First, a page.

While there is clearly a need to build new homes, ignoring the potential of existing empty homes in meeting housing supply is a costly environmental mistake. Creating homes from empty properties saves substantial amounts of environmental resources compared to building new houses, and minimises the amount of land used for development.

Regional Context

The number of long-term empty dwellings tends to be higher in the North of England; this is demonstrated in the data collated below;

Region

Dwellings No.

Dwellings long-term empty no.

Dwellings long-term empty %

North East

1,214,332

16,328

1.34

North West

3,235,988

38,969

1.20

Yorkshire & Humber

2,387,869

26,082

1.09

East Midlands

2,050,463

19,044

0.93

West Midlands

2,450,840

21,186

0.86

South West

2,504,894

18,117

0.72

East of England

2,636,195

16,639

0.63

South East

3,837,353

23,935

0.62

London

3,543,444

19,845

0.56

England

23,861,378

200,145

0.84

Bassetlaw is situated in North Nottinghamshire but also has close links with the Sheffield City Region, (SCR). Bassetlaw District Council is part of the SCR Housing Compact; however, there are currently no joint initiatives in the reduction of Empty Homes. Good practice is shared between Local Authorities, but what works in one locality, may not work in another.

The figures below are from the Ministry of Housing, Communities & Local Government and relate to vacant dwellings by Local Authority District; 2010 to 2017.

Source: Live tables on dwelling stock

This data gives an overview as to the number of empty homes across the Nottinghamshire area.

 

Empty Homes Figures by year.

 

2010

 

2011

 

2012

 

2013

 

2014

 

2015

 

2016

 

2017

 

Ashfield

910

841

773

699

582

568

586

543

Bassetlaw

775

816

786

662

569

537

528

420

Broxtowe

476

455

425

469

484

496

439

452

Gedling

908

743

739

496

442

467

407

431

Mansfield

756

868

859

659

632

685

610

673

Newark & Sherwood

919

843

820

679

682

694

647

642

Rushcliffe

491

512

437

311

282

369

337

361

The data above is a Government submission provided by each Local Authority in the Nottinghamshire area. This demonstrates continued good performance on empty homes in Bassetlaw, with 335 properties brought back into use over the last 7 years. At the current time, only Rushcliffe has a lower number of empty homes. The Bassetlaw reduction is due to a combination of market trends and intervention work from Bassetlaw District Council Environmental Health and Finance Team.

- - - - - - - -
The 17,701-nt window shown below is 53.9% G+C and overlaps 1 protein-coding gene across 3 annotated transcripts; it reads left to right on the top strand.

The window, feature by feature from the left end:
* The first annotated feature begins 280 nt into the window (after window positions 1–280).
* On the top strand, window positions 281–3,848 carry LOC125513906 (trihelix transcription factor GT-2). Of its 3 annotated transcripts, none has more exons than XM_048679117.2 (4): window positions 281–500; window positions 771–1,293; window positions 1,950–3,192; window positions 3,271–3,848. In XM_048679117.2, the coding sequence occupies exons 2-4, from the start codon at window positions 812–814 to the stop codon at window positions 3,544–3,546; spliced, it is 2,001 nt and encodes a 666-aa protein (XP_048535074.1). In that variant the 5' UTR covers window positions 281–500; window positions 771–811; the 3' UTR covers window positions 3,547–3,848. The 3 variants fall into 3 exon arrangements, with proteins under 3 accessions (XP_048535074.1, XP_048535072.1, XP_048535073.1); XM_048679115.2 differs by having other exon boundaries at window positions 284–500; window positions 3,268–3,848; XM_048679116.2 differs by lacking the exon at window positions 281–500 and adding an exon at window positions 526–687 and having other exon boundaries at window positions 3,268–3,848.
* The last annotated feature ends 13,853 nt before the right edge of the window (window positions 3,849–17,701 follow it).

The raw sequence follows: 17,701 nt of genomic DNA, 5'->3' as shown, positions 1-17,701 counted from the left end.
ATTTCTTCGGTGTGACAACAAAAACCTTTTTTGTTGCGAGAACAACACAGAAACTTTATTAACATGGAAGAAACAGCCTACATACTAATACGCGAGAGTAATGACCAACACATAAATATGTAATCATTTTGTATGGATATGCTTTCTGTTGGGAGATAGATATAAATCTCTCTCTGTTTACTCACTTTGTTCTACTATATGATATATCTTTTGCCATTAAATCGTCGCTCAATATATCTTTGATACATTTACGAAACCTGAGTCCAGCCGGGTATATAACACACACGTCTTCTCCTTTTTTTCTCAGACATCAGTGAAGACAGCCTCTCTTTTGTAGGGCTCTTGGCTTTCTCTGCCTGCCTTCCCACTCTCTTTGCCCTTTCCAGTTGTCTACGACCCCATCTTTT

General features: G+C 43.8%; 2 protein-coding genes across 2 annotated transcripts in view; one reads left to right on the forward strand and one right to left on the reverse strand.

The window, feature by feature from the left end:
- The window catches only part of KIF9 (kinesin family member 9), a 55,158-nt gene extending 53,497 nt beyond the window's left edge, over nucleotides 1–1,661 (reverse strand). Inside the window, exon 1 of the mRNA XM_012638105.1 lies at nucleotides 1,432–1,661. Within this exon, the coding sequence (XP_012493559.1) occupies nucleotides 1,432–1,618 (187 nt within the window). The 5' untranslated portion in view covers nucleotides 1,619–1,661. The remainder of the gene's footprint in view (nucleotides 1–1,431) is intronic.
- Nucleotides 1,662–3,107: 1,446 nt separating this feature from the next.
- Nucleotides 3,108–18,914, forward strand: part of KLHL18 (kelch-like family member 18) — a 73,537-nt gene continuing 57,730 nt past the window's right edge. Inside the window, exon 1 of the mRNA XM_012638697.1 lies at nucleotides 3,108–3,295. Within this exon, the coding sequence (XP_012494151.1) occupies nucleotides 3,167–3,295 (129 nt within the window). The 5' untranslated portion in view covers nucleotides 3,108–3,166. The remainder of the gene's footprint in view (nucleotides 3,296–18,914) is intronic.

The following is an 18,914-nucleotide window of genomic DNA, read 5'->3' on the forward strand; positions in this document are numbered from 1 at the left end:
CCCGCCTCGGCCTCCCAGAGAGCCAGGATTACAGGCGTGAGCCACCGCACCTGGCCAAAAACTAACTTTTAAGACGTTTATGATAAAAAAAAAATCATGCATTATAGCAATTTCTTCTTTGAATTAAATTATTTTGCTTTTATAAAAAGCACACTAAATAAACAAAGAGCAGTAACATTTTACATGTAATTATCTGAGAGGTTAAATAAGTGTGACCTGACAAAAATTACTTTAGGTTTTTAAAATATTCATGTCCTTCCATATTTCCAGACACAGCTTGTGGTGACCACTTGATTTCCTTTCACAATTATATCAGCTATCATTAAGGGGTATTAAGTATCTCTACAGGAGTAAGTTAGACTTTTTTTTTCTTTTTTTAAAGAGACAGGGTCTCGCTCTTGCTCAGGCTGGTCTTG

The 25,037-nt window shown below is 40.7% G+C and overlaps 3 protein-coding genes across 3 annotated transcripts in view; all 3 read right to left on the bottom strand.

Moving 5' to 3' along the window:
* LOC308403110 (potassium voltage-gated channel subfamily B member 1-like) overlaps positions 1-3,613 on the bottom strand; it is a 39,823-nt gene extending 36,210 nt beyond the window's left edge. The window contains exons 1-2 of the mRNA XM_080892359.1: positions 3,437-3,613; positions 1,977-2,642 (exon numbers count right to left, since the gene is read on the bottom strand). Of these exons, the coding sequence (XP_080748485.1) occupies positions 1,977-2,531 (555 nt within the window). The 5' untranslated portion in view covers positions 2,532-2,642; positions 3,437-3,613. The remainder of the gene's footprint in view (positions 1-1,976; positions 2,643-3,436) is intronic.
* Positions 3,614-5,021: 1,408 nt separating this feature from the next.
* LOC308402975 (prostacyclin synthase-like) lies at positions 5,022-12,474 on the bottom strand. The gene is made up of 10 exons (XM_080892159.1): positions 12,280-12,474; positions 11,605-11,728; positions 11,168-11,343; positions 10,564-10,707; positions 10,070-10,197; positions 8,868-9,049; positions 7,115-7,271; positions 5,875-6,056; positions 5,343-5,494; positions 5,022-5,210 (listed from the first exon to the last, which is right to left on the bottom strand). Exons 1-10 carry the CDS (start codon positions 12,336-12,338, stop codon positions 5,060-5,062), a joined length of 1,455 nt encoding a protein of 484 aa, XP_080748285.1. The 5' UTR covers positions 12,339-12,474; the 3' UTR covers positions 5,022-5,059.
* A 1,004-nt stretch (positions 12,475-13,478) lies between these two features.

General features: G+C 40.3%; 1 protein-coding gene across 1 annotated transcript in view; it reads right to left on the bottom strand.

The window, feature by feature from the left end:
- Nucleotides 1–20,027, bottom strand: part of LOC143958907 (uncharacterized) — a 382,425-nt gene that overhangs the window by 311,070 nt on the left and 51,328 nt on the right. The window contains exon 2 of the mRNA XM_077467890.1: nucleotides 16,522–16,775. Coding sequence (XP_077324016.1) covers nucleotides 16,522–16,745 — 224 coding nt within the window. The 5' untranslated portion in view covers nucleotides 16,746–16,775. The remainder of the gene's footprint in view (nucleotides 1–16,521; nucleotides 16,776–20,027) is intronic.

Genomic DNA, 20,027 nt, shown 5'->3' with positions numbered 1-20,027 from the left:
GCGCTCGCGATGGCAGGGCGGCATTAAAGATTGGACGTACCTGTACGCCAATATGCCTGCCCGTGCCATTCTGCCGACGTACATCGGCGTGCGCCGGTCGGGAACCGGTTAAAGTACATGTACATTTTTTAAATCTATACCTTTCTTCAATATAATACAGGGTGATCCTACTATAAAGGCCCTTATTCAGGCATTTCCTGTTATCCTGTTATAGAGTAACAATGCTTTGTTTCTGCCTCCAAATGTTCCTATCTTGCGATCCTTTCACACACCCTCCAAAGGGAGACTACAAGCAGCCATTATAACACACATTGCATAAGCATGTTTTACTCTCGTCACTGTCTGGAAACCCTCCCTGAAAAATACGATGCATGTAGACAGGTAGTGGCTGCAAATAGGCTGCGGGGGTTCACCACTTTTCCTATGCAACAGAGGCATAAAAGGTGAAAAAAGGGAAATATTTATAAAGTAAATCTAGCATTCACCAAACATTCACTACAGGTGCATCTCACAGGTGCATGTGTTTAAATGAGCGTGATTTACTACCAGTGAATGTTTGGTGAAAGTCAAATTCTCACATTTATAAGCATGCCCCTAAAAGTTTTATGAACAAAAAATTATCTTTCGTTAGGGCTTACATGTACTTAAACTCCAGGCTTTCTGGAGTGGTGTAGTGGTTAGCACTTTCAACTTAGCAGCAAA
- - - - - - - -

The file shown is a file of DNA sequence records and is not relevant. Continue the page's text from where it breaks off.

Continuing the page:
Local Context

Environmental Health, using Council Tax data, monitor the number of homes in Bassetlaw which have been empty for six months or more. Properties which have been empty for 2 years or longer are given key focus; establishing ownership of the property and the reason it remains unused.

In April 2018, Environmental Health recorded 694 empty homes across the Bassetlaw District; of these 202 had been empty for 2 years or more. This increase is attributed to an influx of new build properties, which are awaiting sale. This ‘trend’ within the housing market is a normal part of demand and supply, and figures are likely to reduce by the end of the financial year.

It is very difficult to establish the reason why some homes remain empty, this can be due to renovation work, issues around inheritance or ownership or simply failure to sell on the open market. The most common reason tends to be lack of available funds to complete remedial works that make a property habitable.

The map shown highlights the current distribution of empty homes across the District. It demonstrates two key ‘cluster’ areas of Retford and Worksop: these are the highest populated areas, so it is no surprise they have the largest number of empty homes, closely followed by Harworth and Tuxford.

Bassetlaw District Empty Homes Map – Based on Council Tax Data July 2018

 

Bassetlaw District Empty Homes Map – Based on Council Tax Data July 2018

Environmental Health Intervention

At the start of 2017, the recorded number of properties that have been empty for 2 years or more is 139. As of July 2018, a total of 97 properties have been brought back into use; reducing the numbers significantly from the previous year. This is due to interventions by the Housing Standards Team, and does not include additional units, which have come back into use via Council Tax intervention.

Financial Benefits of Bringing Homes Back into Use

New Homes Bonus; this grant is paid by central Government to local Councils to reflect and incentivise house growth in their areas. The New Homes Bonus is paid each year and is based on the amount of extra Council Tax revenue raised for new build homes, conversions and long term empty homes brought back into use.

For every property Bassetlaw Local Authority bring back into use an amount equivalent to band D Council Tax is received, (£1,529 for 2018/19), for a period of 4 years. A £350 premium is received in addition, if the home is affordable. This may well change in the next Government settlement. In the financial year 2018/19, Bassetlaw District Council will receive £1.2M in New Homes Bonus, this compares favourably with other Local Authorities, and will be used predominantly for Capital Investment.